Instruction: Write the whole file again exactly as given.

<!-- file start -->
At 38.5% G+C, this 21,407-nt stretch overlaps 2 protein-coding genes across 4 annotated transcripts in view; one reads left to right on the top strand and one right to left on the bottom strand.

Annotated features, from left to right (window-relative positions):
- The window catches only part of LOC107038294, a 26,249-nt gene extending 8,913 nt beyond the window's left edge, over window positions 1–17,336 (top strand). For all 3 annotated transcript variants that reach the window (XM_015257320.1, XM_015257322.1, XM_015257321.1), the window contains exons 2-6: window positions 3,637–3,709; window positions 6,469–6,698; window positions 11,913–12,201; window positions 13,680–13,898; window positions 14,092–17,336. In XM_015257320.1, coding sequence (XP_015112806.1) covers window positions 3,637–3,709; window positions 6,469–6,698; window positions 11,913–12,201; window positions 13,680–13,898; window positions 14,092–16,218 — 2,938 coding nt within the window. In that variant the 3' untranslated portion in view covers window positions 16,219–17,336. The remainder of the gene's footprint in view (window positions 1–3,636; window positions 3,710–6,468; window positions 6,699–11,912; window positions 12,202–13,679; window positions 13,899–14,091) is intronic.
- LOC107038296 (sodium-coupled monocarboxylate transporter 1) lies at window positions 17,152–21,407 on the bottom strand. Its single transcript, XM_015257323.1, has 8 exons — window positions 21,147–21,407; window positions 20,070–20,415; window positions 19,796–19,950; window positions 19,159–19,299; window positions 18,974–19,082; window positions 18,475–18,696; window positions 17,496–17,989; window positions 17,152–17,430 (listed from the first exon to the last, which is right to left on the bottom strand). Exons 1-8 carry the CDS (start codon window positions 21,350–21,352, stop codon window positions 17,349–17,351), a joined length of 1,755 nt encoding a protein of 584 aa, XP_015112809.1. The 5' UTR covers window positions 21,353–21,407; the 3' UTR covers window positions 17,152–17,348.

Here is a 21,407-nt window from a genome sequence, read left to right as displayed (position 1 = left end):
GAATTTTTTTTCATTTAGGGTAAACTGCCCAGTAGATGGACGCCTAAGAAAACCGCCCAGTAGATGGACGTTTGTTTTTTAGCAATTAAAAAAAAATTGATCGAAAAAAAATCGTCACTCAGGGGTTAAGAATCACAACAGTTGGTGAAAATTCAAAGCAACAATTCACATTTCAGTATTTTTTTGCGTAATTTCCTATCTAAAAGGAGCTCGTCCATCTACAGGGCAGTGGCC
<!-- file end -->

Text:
At 38.5% G+C, this 21,407-nt stretch overlaps 2 protein-coding genes across 4 annotated transcripts in view; one reads left to right on the top strand and one right to left on the bottom strand.

Annotated features, from left to right (window-relative positions):
- The window catches only part of LOC107038294, a 26,249-nt gene extending 8,913 nt beyond the window's left edge, over window positions 1–17,336 (top strand). For all 3 annotated transcript variants that reach the window (XM_015257320.1, XM_015257322.1, XM_015257321.1), the window contains exons 2-6: window positions 3,637–3,709; window positions 6,469–6,698; window positions 11,913–12,201; window positions 13,680–13,898; window positions 14,092–17,336. In XM_015257320.1, coding sequence (XP_015112806.1) covers window positions 3,637–3,709; window positions 6,469–6,698; window positions 11,913–12,201; window positions 13,680–13,898; window positions 14,092–16,218 — 2,938 coding nt within the window. In that variant the 3' untranslated portion in view covers window positions 16,219–17,336. The remainder of the gene's footprint in view (window positions 1–3,636; window positions 3,710–6,468; window positions 6,699–11,912; window positions 12,202–13,679; window positions 13,899–14,091) is intronic.
- LOC107038296 (sodium-coupled monocarboxylate transporter 1) lies at window positions 17,152–21,407 on the bottom strand. Its single transcript, XM_015257323.1, has 8 exons — window positions 21,147–21,407; window positions 20,070–20,415; window positions 19,796–19,950; window positions 19,159–19,299; window positions 18,974–19,082; window positions 18,475–18,696; window positions 17,496–17,989; window positions 17,152–17,430 (listed from the first exon to the last, which is right to left on the bottom strand). Exons 1-8 carry the CDS (start codon window positions 21,350–21,352, stop codon window positions 17,349–17,351), a joined length of 1,755 nt encoding a protein of 584 aa, XP_015112809.1. The 5' UTR covers window positions 21,353–21,407; the 3' UTR covers window positions 17,152–17,348.

Here is a 21,407-nt window from a genome sequence, read left to right as displayed (position 1 = left end):
GAATTTTTTTTCATTTAGGGTAAACTGCCCAGTAGATGGACGCCTAAGAAAACCGCCCAGTAGATGGACGTTTGTTTTTTAGCAATTAAAAAAAAATTGATCGAAAAAAAATCGTCACTCAGGGGTTAAGAATCACAACAGTTGGTGAAAATTCAAAGCAACAATTCACATTTCAGTATTTTTTTGCGTAATTTCCTATCTAAAAGGAGCTCGTCCATCTACAGGGCAGTGGCC